These gazelles are prevalent in African deserts and savannas, including the Serengeti region of Kenya.


At first glance, a warthog on safari might appear hairless, but in reality, these wild pigs are covered in bristly hair, with a noticeable crest, hairy tails, and cheeks. Their four-tusked heads make them appear as fierce predators, but they tend to avoid confrontation with adversaries and hide in burrows abandoned by aardvarks. Although they are mostly herbivorous, they may occasionally prey on small animals they encounter during their travels.

Due to their abundance, it’s highly likely to spot several warthogs during your safari, including in the Maasai Mara National Reserve.


Baboons, which are a type of old-world monkey, have been around for over 2 million years, with the oldest known fossil dating back to that time. They come in various sizes, ranging from as small as 30 lbs to as large as 80 lbs, depending on the 5 different species. Baboons typically live and travel in groups called “troops” and are omnivorous, consuming a variety of plants, fruits, and small animals. Despite their ability to climb trees, they lack the gripping tail of other monkeys and usually spend their time on land.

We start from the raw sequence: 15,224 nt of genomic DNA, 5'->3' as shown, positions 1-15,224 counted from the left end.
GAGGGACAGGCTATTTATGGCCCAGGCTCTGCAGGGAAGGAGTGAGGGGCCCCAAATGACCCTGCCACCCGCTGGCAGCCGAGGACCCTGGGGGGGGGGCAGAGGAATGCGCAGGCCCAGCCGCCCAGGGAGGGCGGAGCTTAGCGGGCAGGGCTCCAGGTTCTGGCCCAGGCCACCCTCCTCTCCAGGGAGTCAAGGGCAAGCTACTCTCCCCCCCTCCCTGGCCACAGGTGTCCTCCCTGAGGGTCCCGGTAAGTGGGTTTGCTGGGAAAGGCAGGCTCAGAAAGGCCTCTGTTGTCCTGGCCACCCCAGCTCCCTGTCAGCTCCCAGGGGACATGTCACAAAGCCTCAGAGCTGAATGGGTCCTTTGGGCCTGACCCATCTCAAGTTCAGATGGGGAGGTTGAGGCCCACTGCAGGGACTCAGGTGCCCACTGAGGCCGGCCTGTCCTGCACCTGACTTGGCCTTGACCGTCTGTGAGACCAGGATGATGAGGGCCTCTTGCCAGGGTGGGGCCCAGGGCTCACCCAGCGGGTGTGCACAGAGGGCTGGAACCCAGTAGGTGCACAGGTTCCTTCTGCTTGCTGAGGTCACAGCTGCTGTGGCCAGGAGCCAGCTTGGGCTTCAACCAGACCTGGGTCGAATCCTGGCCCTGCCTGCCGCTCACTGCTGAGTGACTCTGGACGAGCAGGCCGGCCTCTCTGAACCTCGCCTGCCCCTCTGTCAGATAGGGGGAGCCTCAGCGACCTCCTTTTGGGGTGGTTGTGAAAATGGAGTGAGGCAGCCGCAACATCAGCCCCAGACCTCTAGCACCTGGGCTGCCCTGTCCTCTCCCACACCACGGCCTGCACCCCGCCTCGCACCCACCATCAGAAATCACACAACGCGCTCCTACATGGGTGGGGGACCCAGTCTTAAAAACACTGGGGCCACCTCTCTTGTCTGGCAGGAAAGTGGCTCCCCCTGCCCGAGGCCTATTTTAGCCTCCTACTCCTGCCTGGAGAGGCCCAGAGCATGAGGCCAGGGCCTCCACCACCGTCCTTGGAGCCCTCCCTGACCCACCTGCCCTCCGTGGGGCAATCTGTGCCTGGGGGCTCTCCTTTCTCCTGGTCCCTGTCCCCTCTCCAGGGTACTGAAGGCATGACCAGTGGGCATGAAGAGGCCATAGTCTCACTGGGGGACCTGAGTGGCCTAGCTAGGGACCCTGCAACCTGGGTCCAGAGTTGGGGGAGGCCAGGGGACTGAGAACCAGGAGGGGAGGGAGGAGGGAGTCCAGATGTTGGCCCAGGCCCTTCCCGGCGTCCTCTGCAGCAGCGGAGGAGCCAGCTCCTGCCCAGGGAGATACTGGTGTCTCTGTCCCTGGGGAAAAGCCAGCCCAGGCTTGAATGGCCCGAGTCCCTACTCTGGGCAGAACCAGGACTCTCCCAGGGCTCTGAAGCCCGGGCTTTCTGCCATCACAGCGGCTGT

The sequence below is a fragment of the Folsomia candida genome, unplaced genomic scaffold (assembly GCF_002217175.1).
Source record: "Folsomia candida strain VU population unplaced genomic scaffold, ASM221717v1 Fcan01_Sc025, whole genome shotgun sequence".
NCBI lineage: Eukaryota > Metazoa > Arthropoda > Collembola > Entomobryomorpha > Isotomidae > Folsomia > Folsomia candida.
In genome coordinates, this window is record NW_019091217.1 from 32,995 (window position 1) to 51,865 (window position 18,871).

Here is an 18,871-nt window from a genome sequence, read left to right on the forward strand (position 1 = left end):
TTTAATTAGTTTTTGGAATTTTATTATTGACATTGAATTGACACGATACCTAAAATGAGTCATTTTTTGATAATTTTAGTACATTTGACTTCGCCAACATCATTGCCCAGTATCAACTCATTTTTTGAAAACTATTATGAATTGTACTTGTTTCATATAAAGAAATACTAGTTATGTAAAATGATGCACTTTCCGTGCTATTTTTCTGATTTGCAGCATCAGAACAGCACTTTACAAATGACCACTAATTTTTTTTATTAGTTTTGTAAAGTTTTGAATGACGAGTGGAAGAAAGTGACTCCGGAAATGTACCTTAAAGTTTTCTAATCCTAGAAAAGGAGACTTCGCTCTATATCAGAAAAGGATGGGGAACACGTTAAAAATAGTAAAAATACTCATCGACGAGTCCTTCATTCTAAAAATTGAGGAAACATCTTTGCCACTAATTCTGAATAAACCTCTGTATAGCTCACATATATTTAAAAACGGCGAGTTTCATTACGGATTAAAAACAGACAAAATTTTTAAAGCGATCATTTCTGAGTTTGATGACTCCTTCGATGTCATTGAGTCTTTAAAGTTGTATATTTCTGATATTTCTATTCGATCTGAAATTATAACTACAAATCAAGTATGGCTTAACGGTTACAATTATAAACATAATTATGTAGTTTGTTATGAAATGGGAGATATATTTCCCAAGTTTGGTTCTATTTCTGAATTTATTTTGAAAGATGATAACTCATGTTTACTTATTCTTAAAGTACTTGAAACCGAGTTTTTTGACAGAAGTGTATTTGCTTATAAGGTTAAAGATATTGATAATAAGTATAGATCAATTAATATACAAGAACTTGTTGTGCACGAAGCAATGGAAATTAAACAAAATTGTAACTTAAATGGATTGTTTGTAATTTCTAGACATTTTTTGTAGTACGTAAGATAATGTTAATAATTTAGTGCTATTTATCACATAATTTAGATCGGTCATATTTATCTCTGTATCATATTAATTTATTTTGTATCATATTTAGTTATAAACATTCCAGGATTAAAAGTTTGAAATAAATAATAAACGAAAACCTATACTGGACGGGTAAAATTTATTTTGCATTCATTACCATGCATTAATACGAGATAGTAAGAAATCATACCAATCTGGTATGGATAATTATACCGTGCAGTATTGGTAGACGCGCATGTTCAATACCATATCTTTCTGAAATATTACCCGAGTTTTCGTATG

Baboons are mainly found in savanna and semi-arid habitats, though some may also inhabit tropical forests. The hamadryas species of baboon is primarily found in cliff areas. Amboseli National Park in Kenya is a great place to observe baboons in their natural habitat.


The topi is a medium-sized antelope, weighing between 150 and 340 pounds, and is capable of achieving speeds up to 43 mph when startled. They are typically most active during the early morning and evening hours. Living in closed herds, the males tend to be territorial over the females. Being herbivores, they primarily consume grass, and there are currently 7 identified species.

The topi commonly inhabits savannas and seasonally flooded grasslands, and can also be spotted at the Maasai Mara National Reserve.